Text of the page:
The District of Columbia would offer free shuttle service for students who are attending neighborhoods with high crime rates, as per new legislation introduced Tuesday by at-large D.C. Councilman David Grosso.
Students are planned to be taken from Metro stations and safely transported to their schools under the Safe Passage Act.
Speaking about the bill, Grosso, who is the head of the D.C. Council’s education committee, pointed out the gun violence affecting children commuting to and from school every day.
“Right now [students] are afraid to go to school and that’s just not acceptable… We see our attendance rates are down, we see anxiety rates are up. We need to do more as a city,” Grosso told NBC, adding that adults cannot keep turning a blind eye to it.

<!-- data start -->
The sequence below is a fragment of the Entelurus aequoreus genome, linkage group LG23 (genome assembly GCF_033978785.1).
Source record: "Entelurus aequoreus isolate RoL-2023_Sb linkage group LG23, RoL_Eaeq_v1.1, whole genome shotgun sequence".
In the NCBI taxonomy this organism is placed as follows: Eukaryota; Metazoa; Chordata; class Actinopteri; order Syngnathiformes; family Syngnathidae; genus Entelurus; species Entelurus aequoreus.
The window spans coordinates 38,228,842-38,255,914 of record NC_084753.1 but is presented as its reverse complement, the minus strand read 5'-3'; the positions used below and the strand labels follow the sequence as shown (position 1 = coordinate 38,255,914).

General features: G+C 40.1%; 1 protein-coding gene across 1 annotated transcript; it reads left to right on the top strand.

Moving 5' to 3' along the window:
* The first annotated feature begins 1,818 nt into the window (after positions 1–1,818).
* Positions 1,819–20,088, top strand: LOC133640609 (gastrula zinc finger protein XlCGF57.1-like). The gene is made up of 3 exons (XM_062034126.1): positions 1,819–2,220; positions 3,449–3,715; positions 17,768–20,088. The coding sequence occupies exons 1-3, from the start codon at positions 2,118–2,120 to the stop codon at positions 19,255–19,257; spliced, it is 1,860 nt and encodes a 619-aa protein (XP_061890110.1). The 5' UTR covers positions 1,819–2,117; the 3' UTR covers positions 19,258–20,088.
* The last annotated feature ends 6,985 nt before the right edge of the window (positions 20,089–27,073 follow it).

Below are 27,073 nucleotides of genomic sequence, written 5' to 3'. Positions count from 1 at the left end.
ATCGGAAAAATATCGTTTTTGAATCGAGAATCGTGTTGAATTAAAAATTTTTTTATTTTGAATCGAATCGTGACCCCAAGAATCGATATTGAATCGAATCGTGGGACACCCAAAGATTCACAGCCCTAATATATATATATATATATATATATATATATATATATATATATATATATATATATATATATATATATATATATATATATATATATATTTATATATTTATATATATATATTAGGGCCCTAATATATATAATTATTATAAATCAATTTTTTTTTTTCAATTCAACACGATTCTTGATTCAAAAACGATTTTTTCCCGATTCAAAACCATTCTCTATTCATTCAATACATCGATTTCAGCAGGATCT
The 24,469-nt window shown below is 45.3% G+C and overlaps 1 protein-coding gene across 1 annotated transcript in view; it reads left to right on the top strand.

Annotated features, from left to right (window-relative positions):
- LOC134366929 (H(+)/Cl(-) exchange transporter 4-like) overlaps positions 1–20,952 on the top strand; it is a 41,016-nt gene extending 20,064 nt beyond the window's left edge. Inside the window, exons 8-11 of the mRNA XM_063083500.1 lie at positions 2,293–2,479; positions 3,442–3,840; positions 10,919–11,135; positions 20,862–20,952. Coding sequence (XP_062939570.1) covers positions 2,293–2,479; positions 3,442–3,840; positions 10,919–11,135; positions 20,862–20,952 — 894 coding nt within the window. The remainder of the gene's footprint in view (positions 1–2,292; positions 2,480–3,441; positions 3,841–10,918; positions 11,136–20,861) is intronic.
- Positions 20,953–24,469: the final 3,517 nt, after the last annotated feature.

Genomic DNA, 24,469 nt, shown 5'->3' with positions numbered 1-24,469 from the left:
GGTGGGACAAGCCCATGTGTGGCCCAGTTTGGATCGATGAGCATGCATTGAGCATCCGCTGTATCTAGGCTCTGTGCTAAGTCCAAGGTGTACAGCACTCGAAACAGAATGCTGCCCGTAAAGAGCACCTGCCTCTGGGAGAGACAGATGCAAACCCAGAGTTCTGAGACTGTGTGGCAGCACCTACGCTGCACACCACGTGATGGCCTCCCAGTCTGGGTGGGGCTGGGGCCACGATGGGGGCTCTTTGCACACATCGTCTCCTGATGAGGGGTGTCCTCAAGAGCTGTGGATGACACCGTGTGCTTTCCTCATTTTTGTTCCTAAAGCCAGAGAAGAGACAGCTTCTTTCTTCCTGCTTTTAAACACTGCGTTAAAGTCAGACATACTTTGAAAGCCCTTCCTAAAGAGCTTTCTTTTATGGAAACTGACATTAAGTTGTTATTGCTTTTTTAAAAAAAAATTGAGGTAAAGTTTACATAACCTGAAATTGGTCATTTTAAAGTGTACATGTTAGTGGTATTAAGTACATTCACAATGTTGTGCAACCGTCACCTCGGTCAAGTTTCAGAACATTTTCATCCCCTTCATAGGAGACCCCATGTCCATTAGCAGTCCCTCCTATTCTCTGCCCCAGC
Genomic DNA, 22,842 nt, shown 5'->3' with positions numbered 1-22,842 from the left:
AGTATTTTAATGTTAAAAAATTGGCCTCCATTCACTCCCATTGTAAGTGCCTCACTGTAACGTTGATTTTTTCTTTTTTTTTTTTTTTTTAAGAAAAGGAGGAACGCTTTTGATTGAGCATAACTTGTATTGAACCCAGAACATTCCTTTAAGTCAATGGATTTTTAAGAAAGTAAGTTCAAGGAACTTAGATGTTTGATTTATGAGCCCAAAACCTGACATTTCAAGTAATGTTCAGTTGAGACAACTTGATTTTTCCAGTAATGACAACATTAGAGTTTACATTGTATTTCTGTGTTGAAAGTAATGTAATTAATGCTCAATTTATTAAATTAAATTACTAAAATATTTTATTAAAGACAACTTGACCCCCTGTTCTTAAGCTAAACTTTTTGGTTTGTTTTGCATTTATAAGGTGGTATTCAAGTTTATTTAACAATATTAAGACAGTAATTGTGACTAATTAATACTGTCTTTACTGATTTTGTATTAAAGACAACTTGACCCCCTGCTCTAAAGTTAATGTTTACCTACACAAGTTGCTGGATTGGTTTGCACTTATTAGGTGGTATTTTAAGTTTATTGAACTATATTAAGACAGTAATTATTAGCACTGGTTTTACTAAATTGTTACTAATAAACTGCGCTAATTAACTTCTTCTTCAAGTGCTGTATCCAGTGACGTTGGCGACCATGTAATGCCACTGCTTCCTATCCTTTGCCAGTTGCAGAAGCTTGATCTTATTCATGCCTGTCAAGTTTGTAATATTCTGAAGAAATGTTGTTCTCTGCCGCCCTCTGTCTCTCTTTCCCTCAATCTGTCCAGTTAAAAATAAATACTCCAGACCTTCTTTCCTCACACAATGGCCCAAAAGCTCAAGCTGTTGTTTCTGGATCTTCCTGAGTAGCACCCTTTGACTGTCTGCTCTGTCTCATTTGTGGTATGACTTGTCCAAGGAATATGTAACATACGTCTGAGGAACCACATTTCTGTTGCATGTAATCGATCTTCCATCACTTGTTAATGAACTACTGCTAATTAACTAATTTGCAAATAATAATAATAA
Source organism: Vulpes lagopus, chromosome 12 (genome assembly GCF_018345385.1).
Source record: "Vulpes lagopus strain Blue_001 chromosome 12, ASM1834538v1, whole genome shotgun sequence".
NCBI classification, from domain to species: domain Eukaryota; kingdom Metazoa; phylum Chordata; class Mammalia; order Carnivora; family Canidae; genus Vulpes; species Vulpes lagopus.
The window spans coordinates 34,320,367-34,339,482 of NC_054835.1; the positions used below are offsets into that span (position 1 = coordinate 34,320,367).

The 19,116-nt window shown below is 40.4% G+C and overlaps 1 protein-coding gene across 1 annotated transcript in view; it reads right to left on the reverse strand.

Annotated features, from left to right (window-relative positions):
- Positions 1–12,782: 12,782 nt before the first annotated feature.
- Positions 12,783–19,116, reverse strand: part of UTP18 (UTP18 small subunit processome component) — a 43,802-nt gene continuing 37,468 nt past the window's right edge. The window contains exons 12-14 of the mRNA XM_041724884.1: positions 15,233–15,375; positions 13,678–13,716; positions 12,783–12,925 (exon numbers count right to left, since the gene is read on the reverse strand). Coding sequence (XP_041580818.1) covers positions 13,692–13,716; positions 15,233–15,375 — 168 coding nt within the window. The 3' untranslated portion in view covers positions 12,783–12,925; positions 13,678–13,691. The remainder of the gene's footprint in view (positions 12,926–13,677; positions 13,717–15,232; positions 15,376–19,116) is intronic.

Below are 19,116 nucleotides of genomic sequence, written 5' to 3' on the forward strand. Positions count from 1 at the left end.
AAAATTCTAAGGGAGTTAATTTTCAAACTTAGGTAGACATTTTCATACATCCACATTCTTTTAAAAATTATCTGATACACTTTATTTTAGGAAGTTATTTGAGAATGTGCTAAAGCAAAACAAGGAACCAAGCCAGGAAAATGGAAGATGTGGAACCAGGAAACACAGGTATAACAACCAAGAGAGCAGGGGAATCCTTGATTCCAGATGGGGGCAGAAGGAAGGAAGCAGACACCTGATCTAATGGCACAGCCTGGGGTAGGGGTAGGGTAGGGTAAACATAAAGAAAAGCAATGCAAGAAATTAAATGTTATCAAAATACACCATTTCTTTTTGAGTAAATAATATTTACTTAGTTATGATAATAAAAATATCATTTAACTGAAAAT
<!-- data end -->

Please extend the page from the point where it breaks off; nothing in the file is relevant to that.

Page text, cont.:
It is noted that the proposal followed the murder of two students, 16-year-old Tyshon Perry at KIPP DC College Preparatory and 15-year-old Jaylyn Wheeler at Ballou High School, last year in May. Both incidents occurred shortly after the students left school.
According to Grosso, the program would cost the city around $12 billion dollars. However, it remains unclear which schools will be provided shuttles at this time.
Currently, D.C. is offering transportation services to approximately 3,000 students due to their special needs. Nearly 100,000 students in public schools travel on foot, by car or via public transportation.